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« Reply #27 on: February 12, 2021, 07:57:16 AM »

"Going out on top" is a romantic notion that I think is way, way, way overrated. I'm still disappointed with the Beatles and REM for quitting when they did.

The Beatles weren't trying to go out on top. That thing held together as long as it could.

And really, as Howie Edelson's Fabcast has been proving with numerous episodes, we didn't lose the Beatles in 1970. "Ram" is Beatles. "Imagine" is Beatles. It doesn't have that name on the label, and if they had all played on each other's albums those albums would have been *even better*. But it's still Beatles. "The Back Seat of My Car" is Beatles. "Crackerbox Palace" is Beatles.

The Beatles broke up and made more music than a band like the Beach Boys who kinda never really did "break up" as such.

I'm far more disappointed in the Beach Boys for largely giving up being an active regularly-recording act in like Year 19 of their existence, and going out on autopilot for decades after on tour playing the same stuff over and over.

Either I'm not reading it or understanding the points correctly, or I just simply disagree strongly, but I can't wrap my head around the opinion that "Ram" or "Imagine" or any other solo effort is The Beatles.

Just so it's not like my opinion is coming out of thin air, I've had copies of those solo albums, mostly from flea market and yard sale vinyl hauls (before reissues and before it became trendy lol), since the mid-80's when I truly did a deep dive into the Beatles music, yet before I had enough musical knowledge to break down what they were doing musically, with production and songwriting, etc.

But I never, even when listening and enjoying them on a purely visceral and less-educated level, considered any of them as "Beatles" albums or connected them in that way as an extension of The Beatles as a band dynamic. There was such a definite separation, such a dividing line between Abbey Road and Let It Be and the solo efforts that it didn't even seem fair to connect the two. The obvious reason was that the band members themselves, perhaps Harrison most strongly, considered The Beatles over and done and they were able to do whatever they wanted free of a group dynamic and free of expectations apart from being former members of the band.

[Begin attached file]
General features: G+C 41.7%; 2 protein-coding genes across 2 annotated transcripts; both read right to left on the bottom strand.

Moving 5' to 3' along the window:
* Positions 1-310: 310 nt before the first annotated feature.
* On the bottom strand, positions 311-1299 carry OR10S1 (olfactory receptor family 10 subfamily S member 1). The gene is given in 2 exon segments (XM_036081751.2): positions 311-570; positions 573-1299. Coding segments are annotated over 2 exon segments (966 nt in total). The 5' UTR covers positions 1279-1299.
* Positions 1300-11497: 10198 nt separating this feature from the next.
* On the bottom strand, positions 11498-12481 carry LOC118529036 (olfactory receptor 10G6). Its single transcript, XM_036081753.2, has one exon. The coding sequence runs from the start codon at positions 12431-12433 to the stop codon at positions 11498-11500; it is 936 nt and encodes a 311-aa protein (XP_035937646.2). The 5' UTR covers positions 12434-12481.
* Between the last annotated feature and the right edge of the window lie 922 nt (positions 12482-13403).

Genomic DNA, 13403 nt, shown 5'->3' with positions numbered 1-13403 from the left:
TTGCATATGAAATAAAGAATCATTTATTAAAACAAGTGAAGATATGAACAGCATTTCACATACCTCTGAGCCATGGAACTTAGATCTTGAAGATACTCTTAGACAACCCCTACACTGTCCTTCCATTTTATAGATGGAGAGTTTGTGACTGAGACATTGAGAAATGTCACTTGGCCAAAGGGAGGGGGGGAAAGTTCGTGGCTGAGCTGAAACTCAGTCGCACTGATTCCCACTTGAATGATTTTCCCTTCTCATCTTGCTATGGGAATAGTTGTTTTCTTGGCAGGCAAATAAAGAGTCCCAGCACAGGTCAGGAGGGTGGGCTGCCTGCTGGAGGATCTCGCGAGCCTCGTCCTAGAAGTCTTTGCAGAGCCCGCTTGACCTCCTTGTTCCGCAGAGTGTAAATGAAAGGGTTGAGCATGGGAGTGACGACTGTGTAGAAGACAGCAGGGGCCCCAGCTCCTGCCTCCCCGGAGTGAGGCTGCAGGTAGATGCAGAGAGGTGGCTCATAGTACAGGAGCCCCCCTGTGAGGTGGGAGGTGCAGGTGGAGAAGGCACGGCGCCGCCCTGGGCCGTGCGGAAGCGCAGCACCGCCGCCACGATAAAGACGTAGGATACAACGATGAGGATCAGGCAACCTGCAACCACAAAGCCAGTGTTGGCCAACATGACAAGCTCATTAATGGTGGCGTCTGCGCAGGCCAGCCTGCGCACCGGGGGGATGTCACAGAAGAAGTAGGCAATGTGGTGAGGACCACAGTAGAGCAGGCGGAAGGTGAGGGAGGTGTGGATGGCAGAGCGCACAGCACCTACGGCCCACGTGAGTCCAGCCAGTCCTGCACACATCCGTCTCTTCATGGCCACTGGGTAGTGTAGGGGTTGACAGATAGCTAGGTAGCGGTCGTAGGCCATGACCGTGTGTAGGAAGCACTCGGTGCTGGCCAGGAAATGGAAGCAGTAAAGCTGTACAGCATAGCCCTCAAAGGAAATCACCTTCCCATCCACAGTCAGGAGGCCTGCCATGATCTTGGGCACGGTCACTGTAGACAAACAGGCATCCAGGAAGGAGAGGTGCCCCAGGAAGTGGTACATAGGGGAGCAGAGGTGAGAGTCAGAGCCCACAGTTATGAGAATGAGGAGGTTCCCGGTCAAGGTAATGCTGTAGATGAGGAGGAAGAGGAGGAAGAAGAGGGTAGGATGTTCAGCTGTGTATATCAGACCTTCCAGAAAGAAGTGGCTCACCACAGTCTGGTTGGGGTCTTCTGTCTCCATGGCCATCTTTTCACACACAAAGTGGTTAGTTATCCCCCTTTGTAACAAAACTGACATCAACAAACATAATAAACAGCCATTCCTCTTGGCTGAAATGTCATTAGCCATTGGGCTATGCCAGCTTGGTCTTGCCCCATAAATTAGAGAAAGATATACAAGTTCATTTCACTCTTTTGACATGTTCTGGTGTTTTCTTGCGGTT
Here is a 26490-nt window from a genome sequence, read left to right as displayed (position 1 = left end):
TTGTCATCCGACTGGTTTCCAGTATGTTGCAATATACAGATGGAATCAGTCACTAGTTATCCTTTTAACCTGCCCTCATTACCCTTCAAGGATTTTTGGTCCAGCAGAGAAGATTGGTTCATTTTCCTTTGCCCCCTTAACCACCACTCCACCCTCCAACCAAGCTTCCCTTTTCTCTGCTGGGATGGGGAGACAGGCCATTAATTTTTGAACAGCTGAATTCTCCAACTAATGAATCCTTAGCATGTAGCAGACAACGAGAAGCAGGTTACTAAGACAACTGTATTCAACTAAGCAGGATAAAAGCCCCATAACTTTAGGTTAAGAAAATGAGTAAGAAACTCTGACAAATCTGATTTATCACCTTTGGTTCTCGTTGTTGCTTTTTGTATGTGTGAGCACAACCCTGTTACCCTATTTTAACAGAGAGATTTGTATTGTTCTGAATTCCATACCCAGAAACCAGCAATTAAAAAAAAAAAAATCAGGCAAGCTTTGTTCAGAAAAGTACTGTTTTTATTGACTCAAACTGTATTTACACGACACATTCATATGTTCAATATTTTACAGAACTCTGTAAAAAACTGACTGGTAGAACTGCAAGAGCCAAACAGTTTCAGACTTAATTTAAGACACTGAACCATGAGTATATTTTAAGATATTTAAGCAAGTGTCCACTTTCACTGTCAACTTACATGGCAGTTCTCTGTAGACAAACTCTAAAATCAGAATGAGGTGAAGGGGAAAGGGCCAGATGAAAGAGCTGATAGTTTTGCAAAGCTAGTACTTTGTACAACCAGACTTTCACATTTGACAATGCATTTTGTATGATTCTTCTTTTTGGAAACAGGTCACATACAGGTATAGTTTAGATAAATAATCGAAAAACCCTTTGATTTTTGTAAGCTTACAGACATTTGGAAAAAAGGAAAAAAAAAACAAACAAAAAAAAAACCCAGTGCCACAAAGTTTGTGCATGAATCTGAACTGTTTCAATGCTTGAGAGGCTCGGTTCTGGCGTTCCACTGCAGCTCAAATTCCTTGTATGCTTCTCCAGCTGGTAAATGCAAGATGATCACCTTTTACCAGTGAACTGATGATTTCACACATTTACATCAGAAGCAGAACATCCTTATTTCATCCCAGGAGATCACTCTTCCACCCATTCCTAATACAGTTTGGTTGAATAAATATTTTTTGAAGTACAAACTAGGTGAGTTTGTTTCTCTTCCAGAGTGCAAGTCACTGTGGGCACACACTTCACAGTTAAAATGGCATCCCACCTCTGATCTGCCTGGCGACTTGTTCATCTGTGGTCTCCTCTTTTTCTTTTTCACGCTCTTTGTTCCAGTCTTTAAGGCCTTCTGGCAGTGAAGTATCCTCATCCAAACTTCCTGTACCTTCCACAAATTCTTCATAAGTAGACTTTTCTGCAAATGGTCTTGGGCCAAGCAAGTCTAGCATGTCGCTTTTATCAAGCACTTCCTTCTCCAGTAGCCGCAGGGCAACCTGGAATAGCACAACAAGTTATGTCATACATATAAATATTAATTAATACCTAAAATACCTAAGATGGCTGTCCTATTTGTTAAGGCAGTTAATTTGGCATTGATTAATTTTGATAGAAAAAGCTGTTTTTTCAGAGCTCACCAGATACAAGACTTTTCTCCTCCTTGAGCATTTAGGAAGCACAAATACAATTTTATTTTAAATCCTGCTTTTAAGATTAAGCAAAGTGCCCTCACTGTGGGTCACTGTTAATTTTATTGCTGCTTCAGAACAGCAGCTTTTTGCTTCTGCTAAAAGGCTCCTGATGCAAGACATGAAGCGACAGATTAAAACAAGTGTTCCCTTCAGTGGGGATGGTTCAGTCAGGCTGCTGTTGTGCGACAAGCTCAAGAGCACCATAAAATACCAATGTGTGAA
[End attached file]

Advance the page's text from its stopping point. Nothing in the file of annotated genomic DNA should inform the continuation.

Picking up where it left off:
I think what is missing most, and maybe what I as a listener missed most from those solo efforts was the "X Factor" of the group dynamic at work. The solo albums work as solo albums, but if we're going to draw a line between those and even the final 2 or 3 Beatles albums, what's missing is a chorus that has John and Paul harmonizing, the sound of a Ringo drum fill versus McCartney's on Maybe I'm Amazed, a Macca bass line on Jealous Guy, a quirky Lennon rhythm guitar part on Give Me Love, etc. Of course they played on a few of each others' tracks, but even in its more strained examples when the group dynamic was shaky at best, they were still The Beatles, a band which had been playing together for years.

If we connect this to The Beach Boys, is the dynamic different to suggest Pacific Ocean Blue, or Carl's solo record, or Looking Back With Love, or the first Brian solo album are "The Beach Boys" like "Crackerbox Palace" or "Crippled Inside" is "The Beatles"? Or taking it even further to another band, that Keith Richards and the Xpensive Winos or Jagger and Bowie were just more Stones albums coming at a time when The Stones were basically not a band?

Yeah, I think the point isn't come across correctly.

I think if you listen to Howie's "Fabcast", the way he talks about this and verbalizes it is probably the best way to explain.

But to try to succinctly explain, I'm obviously aware of all the discographies and who played on what. In the scenario I was describing, "Beatles" means the most transcendent, highest standard of music as conveyed by Lennon or McCartney or any combination of Beatles. That thing that the Beatles do for people who get what they get from it, that "thing" is still there on a lot of the solo records. It didn't blink out of existence in 1970.

It's funny that Howie has discussed this concept in Fabcast, because in my family, this idea goes back decades too. We would say that "Crackerbox Palace" was "Beatles", and we'd know what that meant. Not that it should have literally been called "Beatles", not even that all the Beatles should have played on it (although who wouldn't usually want that?), and not even necessarily that it's "what the Beatles would have sounded like in 19XX" or whatever. What it means is that it comes from the same place, and that it does the same thing for you/me that the Beatles did, that it's up to that high standard.